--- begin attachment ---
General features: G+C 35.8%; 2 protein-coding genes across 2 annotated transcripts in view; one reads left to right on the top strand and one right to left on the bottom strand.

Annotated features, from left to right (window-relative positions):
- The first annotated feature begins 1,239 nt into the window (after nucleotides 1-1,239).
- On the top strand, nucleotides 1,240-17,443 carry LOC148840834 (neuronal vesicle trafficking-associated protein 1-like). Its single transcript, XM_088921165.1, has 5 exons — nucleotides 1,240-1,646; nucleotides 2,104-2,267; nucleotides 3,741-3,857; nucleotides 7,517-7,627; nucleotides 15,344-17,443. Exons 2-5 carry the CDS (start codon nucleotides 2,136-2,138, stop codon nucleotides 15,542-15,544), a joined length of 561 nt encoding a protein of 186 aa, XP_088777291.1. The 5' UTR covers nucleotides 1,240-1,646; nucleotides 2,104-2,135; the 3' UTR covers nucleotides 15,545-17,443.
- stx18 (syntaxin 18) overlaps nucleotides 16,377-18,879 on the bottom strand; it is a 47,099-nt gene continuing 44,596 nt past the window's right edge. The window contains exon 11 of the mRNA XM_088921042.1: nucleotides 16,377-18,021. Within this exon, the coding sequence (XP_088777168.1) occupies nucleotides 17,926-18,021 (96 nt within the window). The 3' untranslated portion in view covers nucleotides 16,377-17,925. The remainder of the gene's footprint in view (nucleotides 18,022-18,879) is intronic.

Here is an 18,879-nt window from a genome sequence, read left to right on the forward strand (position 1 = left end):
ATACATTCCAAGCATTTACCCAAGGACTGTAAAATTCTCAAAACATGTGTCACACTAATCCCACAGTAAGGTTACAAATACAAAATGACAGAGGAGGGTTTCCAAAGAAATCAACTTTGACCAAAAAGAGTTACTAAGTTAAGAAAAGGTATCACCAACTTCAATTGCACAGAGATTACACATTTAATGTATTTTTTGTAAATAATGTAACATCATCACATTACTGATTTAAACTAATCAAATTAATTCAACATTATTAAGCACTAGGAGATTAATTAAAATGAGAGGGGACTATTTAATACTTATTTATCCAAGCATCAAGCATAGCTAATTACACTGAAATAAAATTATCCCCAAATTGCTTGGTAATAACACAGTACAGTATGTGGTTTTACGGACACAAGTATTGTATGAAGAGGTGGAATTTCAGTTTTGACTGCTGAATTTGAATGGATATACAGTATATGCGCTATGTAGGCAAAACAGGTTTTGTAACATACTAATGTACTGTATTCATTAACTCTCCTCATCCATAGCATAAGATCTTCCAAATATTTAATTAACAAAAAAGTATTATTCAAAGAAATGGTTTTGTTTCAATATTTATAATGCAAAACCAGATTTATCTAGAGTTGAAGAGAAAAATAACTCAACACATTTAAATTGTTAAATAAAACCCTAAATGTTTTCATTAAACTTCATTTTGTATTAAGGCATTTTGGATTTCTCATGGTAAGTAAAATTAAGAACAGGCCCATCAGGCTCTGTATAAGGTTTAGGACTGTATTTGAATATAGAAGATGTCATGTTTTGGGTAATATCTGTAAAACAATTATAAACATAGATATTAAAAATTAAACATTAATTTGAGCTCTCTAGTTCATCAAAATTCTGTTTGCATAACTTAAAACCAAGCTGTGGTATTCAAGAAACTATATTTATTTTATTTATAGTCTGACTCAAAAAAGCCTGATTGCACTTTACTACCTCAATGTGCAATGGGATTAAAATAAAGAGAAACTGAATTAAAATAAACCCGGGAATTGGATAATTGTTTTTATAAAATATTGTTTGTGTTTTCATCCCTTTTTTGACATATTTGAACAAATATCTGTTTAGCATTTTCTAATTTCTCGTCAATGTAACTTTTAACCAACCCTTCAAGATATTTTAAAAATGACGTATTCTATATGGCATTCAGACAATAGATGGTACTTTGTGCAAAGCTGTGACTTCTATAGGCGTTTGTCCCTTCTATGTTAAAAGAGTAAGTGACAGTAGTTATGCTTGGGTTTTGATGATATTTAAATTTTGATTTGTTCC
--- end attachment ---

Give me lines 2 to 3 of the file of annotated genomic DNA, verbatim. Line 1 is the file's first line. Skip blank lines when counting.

Annotated features, from left to right (window-relative positions):
- The first annotated feature begins 1,239 nt into the window (after nucleotides 1-1,239).